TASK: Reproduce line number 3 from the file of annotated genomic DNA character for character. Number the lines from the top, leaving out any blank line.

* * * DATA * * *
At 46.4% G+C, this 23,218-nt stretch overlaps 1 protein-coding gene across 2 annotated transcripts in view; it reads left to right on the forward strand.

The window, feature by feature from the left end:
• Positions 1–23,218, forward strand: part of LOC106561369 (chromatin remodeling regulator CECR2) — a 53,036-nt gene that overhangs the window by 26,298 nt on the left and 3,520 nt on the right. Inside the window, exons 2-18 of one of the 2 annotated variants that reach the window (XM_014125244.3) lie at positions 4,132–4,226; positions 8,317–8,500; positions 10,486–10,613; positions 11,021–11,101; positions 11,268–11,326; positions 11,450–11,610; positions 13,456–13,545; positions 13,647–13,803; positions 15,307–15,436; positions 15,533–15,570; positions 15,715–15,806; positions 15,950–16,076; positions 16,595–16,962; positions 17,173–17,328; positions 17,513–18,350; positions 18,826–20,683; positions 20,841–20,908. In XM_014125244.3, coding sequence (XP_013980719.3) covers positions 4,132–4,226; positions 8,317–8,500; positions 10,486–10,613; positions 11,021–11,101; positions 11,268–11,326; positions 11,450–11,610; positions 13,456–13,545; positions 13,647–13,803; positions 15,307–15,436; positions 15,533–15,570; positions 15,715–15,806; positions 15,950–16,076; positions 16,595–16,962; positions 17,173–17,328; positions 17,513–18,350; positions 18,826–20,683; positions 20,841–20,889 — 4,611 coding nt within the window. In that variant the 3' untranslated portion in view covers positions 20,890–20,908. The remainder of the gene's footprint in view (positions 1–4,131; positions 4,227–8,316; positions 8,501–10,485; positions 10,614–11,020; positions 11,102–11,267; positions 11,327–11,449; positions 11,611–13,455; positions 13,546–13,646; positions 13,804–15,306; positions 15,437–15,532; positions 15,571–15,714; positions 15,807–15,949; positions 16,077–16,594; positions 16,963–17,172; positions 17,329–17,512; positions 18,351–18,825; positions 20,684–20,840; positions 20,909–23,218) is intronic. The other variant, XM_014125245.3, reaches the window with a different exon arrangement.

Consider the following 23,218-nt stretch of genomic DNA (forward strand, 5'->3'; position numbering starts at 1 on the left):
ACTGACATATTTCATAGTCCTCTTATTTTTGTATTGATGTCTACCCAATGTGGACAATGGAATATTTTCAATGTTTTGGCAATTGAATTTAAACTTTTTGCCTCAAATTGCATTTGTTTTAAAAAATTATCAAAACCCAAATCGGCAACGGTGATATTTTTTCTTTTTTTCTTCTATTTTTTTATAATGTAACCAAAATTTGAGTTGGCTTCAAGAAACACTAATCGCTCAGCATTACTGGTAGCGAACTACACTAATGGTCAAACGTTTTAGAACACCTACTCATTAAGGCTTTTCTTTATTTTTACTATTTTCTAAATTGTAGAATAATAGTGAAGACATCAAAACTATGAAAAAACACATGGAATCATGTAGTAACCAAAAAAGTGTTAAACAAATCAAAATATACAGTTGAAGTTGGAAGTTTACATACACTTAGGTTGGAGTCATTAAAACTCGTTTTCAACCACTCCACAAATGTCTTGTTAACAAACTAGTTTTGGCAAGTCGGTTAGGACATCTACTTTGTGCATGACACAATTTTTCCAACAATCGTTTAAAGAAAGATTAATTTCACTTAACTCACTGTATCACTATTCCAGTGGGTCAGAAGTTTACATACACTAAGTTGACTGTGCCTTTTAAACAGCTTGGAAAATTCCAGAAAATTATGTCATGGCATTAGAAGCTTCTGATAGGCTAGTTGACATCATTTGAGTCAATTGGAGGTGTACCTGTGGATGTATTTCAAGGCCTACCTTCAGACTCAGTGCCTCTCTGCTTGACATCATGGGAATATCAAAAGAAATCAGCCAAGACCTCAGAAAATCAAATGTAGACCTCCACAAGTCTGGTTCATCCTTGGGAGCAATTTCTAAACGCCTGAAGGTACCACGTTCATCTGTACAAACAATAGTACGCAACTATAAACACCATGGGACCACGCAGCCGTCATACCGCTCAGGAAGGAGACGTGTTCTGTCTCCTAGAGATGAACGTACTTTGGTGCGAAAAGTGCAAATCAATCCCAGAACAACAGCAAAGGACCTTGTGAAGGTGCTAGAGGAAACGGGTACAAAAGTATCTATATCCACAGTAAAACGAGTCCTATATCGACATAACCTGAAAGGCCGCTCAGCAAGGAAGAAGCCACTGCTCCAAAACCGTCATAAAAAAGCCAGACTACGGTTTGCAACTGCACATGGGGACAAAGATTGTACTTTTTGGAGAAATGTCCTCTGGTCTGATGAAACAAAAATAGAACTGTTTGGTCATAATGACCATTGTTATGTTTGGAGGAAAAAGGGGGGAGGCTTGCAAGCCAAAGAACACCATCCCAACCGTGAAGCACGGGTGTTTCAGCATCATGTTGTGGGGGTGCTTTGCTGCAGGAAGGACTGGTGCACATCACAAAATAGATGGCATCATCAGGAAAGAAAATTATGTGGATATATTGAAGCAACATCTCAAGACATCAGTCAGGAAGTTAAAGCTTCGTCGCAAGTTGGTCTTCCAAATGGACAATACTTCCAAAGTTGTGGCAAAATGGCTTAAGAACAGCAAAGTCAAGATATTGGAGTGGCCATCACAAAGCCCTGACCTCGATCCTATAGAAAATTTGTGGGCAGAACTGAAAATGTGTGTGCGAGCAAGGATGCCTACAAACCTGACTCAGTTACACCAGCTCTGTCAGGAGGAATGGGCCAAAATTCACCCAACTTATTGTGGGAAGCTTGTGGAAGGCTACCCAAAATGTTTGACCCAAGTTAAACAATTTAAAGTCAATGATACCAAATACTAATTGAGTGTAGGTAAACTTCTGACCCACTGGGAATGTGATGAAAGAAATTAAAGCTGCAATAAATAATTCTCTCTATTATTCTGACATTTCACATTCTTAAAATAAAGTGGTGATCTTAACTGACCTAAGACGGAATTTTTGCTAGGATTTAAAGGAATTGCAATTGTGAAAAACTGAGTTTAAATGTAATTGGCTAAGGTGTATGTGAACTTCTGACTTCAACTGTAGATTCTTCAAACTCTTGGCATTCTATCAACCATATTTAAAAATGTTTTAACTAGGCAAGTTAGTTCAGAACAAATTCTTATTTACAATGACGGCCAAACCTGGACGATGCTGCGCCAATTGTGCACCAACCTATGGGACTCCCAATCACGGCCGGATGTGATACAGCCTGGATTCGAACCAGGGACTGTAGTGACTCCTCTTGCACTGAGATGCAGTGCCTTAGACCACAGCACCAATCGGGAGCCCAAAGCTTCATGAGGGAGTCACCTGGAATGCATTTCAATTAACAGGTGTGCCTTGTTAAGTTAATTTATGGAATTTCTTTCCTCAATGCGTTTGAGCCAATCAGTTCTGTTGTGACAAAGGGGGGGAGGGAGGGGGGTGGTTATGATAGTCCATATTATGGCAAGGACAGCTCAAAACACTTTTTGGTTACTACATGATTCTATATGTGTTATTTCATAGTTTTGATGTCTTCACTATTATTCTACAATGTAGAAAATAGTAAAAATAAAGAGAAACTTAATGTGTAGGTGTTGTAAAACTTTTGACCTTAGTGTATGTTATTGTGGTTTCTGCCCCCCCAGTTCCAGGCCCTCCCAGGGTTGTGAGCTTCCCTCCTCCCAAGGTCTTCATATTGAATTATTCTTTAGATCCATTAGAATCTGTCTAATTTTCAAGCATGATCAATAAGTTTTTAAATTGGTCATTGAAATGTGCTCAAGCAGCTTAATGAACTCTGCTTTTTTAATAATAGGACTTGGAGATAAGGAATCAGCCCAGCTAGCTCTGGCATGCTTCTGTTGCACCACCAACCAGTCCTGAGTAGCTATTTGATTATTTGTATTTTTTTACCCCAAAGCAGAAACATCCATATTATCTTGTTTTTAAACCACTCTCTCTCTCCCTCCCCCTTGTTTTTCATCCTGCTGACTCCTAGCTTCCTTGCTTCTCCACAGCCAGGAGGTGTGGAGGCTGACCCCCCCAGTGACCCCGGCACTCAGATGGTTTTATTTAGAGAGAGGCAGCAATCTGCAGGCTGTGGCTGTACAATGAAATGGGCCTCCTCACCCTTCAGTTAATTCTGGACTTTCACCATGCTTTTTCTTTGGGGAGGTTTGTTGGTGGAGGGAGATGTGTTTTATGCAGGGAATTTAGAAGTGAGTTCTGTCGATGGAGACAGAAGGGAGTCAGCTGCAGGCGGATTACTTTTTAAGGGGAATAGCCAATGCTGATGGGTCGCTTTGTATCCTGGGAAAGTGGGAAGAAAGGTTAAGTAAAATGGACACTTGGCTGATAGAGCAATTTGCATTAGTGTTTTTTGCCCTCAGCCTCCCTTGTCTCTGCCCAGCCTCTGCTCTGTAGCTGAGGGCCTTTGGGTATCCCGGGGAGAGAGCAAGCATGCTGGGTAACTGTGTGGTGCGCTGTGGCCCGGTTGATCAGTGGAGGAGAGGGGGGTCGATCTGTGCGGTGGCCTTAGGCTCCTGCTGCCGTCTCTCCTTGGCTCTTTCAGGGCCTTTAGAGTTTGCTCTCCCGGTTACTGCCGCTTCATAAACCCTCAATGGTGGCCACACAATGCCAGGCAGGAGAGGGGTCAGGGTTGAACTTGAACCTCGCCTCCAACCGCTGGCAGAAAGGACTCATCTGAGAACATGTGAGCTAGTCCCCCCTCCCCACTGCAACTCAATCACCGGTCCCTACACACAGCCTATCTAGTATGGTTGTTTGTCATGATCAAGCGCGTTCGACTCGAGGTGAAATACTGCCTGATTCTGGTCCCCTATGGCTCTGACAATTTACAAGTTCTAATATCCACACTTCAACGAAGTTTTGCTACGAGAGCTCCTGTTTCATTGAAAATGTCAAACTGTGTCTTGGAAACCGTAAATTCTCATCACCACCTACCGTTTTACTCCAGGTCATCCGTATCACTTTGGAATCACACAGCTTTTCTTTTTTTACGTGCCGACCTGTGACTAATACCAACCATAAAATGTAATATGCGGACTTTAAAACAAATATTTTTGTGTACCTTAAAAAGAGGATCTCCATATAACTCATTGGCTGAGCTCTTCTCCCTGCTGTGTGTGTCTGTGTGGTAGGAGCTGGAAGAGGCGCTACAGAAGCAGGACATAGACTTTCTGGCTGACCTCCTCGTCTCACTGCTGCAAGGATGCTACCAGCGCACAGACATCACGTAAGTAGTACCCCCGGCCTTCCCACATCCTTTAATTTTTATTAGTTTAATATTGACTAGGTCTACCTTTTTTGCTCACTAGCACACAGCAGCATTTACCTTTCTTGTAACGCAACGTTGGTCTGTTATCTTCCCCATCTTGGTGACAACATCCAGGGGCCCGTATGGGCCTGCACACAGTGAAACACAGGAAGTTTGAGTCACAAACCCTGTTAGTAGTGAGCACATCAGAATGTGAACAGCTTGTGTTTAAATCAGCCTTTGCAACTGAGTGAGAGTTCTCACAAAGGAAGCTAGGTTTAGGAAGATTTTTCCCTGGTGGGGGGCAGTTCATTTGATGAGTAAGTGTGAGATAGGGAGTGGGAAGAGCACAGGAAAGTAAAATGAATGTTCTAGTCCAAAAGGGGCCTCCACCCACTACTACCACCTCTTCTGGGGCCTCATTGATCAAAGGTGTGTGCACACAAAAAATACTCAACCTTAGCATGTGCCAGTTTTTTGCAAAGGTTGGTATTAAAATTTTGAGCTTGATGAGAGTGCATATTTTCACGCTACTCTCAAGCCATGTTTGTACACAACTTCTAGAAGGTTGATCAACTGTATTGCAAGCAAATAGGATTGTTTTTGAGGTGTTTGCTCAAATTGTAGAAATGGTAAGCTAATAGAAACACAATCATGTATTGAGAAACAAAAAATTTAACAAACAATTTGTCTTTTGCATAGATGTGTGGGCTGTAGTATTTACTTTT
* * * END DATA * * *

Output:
• Positions 1–23,218, forward strand: part of LOC106561369 (chromatin remodeling regulator CECR2) — a 53,036-nt gene that overhangs the window by 26,298 nt on the left and 3,520 nt on the right. Inside the window, exons 2-18 of one of the 2 annotated variants that reach the window (XM_014125244.3) lie at positions 4,132–4,226; positions 8,317–8,500; positions 10,486–10,613; positions 11,021–11,101; positions 11,268–11,326; positions 11,450–11,610; positions 13,456–13,545; positions 13,647–13,803; positions 15,307–15,436; positions 15,533–15,570; positions 15,715–15,806; positions 15,950–16,076; positions 16,595–16,962; positions 17,173–17,328; positions 17,513–18,350; positions 18,826–20,683; positions 20,841–20,908. In XM_014125244.3, coding sequence (XP_013980719.3) covers positions 4,132–4,226; positions 8,317–8,500; positions 10,486–10,613; positions 11,021–11,101; positions 11,268–11,326; positions 11,450–11,610; positions 13,456–13,545; positions 13,647–13,803; positions 15,307–15,436; positions 15,533–15,570; positions 15,715–15,806; positions 15,950–16,076; positions 16,595–16,962; positions 17,173–17,328; positions 17,513–18,350; positions 18,826–20,683; positions 20,841–20,889 — 4,611 coding nt within the window. In that variant the 3' untranslated portion in view covers positions 20,890–20,908. The remainder of the gene's footprint in view (positions 1–4,131; positions 4,227–8,316; positions 8,501–10,485; positions 10,614–11,020; positions 11,102–11,267; positions 11,327–11,449; positions 11,611–13,455; positions 13,546–13,646; positions 13,804–15,306; positions 15,437–15,532; positions 15,571–15,714; positions 15,807–15,949; positions 16,077–16,594; positions 16,963–17,172; positions 17,329–17,512; positions 18,351–18,825; positions 20,684–20,840; positions 20,909–23,218) is intronic. The other variant, XM_014125245.3, reaches the window with a different exon arrangement.